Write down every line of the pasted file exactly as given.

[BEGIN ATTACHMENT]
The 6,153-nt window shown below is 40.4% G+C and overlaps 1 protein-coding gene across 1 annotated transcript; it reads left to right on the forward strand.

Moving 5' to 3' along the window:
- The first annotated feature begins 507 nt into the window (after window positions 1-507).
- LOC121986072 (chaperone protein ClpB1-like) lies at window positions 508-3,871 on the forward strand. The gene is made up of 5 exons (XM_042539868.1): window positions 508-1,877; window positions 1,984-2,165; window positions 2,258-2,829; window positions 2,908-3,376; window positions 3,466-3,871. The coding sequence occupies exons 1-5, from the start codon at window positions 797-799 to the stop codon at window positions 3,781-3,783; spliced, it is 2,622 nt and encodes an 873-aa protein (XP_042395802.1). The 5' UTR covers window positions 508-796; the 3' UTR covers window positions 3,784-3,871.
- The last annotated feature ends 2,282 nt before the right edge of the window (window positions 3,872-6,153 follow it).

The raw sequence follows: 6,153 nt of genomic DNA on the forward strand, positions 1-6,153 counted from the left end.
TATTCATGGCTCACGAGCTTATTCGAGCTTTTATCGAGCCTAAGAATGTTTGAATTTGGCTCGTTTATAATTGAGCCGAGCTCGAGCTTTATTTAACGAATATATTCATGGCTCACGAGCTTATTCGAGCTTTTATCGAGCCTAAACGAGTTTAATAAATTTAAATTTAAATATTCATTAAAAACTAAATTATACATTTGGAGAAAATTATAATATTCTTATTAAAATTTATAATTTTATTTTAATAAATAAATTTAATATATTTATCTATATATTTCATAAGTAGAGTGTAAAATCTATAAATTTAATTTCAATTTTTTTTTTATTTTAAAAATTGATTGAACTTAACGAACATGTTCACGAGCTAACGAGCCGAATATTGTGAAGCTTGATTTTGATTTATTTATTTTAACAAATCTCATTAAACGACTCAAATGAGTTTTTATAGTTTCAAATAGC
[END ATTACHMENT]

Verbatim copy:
The 6,153-nt window shown below is 40.4% G+C and overlaps 1 protein-coding gene across 1 annotated transcript; it reads left to right on the forward strand.

Moving 5' to 3' along the window:
- The first annotated feature begins 507 nt into the window (after window positions 1-507).
- LOC121986072 (chaperone protein ClpB1-like) lies at window positions 508-3,871 on the forward strand. The gene is made up of 5 exons (XM_042539868.1): window positions 508-1,877; window positions 1,984-2,165; window positions 2,258-2,829; window positions 2,908-3,376; window positions 3,466-3,871. The coding sequence occupies exons 1-5, from the start codon at window positions 797-799 to the stop codon at window positions 3,781-3,783; spliced, it is 2,622 nt and encodes an 873-aa protein (XP_042395802.1). The 5' UTR covers window positions 508-796; the 3' UTR covers window positions 3,784-3,871.
- The last annotated feature ends 2,282 nt before the right edge of the window (window positions 3,872-6,153 follow it).

The raw sequence follows: 6,153 nt of genomic DNA on the forward strand, positions 1-6,153 counted from the left end.
TATTCATGGCTCACGAGCTTATTCGAGCTTTTATCGAGCCTAAGAATGTTTGAATTTGGCTCGTTTATAATTGAGCCGAGCTCGAGCTTTATTTAACGAATATATTCATGGCTCACGAGCTTATTCGAGCTTTTATCGAGCCTAAACGAGTTTAATAAATTTAAATTTAAATATTCATTAAAAACTAAATTATACATTTGGAGAAAATTATAATATTCTTATTAAAATTTATAATTTTATTTTAATAAATAAATTTAATATATTTATCTATATATTTCATAAGTAGAGTGTAAAATCTATAAATTTAATTTCAATTTTTTTTTTATTTTAAAAATTGATTGAACTTAACGAACATGTTCACGAGCTAACGAGCCGAATATTGTGAAGCTTGATTTTGATTTATTTATTTTAACAAATCTCATTAAACGACTCAAATGAGTTTTTATAGTTTCAAATAGC